This November, you have a choice: protect small businesses in the state that employ over 3.3 million people, or doom the lifeblood of Florida by going along with an orchestrated plan by Orlando attorney John Morgan.
A $15 minimum wage would be a disaster for the state of Florida, as well as small firms that make up 99.8 percent of all businesses in the state.
Minimum wage is invariably supposed to be an economic decision. Morgan and other advocates predicate a wage hike on a moral vision of the world that is false. To them, business owners have a hidden agenda: swim around in a vault of gold like Scrooge McDuck, hoarding wealth while simultaneously preventing employees from making a decent living.
This fantasy has now become a reality in their minds. But such an economic worldview is catastrophic for any state, let alone one as big as the Sunshine State. Here’s why:
A $15 minimum wage would result in massive layoffs
The chief issue with a $15 minimum wage is that it is economically ignorant. Competition in wages leads to lower wages, just as competition in products leads to lower prices for products, Artificially increasing the price of labor cuts out the profit margin, resulting in an employee getting fired.
Under this system, a net loss in employment is inevitable. It’s basic economics: if you have $50 to spend on five employees ($10 apiece), an increase in the wages would lead to a subsequent layoff.
In order to survive, employers would have to reduce hours, resulting in a drastic pay cut for the employees who manage to keep their jobs. These extreme cost-cutting measures to avoid an inevitable shutdown would result in a host of negative externalities, including loss of production, benefits, and overall health of an organization.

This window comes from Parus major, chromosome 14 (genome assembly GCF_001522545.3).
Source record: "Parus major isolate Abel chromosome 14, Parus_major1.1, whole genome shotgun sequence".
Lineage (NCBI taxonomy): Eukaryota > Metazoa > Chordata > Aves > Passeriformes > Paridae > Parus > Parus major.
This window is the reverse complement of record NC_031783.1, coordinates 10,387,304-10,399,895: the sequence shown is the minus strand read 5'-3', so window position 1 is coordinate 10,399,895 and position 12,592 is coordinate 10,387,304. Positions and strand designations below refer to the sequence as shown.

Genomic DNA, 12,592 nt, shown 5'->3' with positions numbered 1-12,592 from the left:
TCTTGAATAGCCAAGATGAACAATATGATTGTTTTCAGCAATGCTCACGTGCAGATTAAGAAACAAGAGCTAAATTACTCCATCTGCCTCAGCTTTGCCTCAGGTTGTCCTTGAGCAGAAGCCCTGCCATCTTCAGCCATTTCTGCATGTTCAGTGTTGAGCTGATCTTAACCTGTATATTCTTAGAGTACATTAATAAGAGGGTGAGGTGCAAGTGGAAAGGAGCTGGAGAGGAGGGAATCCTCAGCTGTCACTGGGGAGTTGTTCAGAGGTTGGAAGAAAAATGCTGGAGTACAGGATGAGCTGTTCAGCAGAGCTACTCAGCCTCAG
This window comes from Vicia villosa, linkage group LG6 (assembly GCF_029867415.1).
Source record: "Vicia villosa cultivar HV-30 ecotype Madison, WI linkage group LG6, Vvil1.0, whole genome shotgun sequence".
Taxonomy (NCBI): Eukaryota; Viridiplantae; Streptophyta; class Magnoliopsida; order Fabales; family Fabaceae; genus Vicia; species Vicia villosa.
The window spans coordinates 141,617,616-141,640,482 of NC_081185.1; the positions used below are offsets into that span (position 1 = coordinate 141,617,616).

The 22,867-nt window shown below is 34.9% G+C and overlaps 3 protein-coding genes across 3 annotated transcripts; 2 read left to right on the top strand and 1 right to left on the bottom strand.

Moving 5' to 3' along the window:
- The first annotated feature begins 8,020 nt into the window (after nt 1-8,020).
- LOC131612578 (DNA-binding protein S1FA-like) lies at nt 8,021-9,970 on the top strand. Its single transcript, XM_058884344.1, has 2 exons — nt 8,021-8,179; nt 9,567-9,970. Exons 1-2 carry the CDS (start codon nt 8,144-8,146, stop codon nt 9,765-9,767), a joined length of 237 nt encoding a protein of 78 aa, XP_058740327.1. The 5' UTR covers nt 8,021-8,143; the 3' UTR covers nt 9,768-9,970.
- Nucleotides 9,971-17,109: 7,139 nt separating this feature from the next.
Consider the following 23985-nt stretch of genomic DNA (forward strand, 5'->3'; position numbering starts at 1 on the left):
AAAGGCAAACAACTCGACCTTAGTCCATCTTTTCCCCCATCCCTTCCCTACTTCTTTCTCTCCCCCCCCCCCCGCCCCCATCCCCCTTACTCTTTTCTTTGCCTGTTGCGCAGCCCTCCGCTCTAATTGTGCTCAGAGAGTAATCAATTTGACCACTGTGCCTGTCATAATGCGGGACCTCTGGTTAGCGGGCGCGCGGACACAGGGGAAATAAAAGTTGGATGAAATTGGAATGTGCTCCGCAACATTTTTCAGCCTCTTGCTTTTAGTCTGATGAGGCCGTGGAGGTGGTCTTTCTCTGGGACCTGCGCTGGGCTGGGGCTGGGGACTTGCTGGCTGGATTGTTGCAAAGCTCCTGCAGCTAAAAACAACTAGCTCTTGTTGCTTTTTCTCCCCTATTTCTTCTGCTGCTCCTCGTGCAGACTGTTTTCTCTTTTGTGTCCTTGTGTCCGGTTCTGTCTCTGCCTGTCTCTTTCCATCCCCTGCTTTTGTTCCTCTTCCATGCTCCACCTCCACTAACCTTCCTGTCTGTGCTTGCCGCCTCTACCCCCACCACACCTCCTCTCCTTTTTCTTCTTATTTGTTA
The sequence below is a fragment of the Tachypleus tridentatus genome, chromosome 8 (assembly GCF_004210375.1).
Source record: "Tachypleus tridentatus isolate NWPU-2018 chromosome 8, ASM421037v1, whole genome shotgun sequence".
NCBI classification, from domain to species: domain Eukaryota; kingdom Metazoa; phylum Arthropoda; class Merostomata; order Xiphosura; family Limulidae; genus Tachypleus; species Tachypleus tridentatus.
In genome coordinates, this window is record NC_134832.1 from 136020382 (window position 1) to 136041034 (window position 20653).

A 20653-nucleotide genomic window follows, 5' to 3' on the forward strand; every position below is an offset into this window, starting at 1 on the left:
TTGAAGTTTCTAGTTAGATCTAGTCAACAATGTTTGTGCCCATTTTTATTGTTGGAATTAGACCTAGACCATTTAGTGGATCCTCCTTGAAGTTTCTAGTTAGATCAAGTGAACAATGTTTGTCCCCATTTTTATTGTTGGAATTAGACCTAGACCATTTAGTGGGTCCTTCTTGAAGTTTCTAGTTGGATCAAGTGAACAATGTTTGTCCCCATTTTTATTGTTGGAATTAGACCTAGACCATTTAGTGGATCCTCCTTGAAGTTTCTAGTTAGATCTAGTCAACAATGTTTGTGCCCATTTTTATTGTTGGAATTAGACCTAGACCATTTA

This is especially true in the restaurant business. A study by the Harvard Business School, “Survival of the Fittest: The Impact of the Minimum Wage on Firm Exit”, found that for each $1 increase in minimum wage results in a 4-10% increase in the likelihood of restaurants closing.
“The study examined the impact of higher minimum wages on the thousands of full and limited-service restaurants in the cities surrounding the San Francisco Bay, which includes major cities like San Francisco, San Jose, and Oakland. Cities in that region have led the nation in passing laws increasing local minimum wages. Among the 41 cities and counties that have increased minimum wages at the local level since 2012, 15 were in the Bay Area, with 21 total Bay Area minimum wage increases during the study’s sample period from 2008 through 2016. The minimum wages in more than a dozen Bay Area cities have increased, or are set to increase, in 2017,” says the Washington Policy Center.
Most employers pay workers what they can, and finding and keeping good employees is a difficult proposition, This could lead to a high turnover rate, stifling growth in any enterprise trying to make it.
The fallout from COVID-19 makes it harder to achieve
If a $15 increase in the minimum wage was a bad idea from the jump, the idea of crippling those who invested their savings into starting a business given today’s current economic climate would be akin to Fonzie “jumping the shark.”
COVID-19 devastated Florida industries, the state’s revenue, and employment numbers. As a result of the pandemic, there have been more than 930,000 employees in the hospitality industry who have lost their jobs.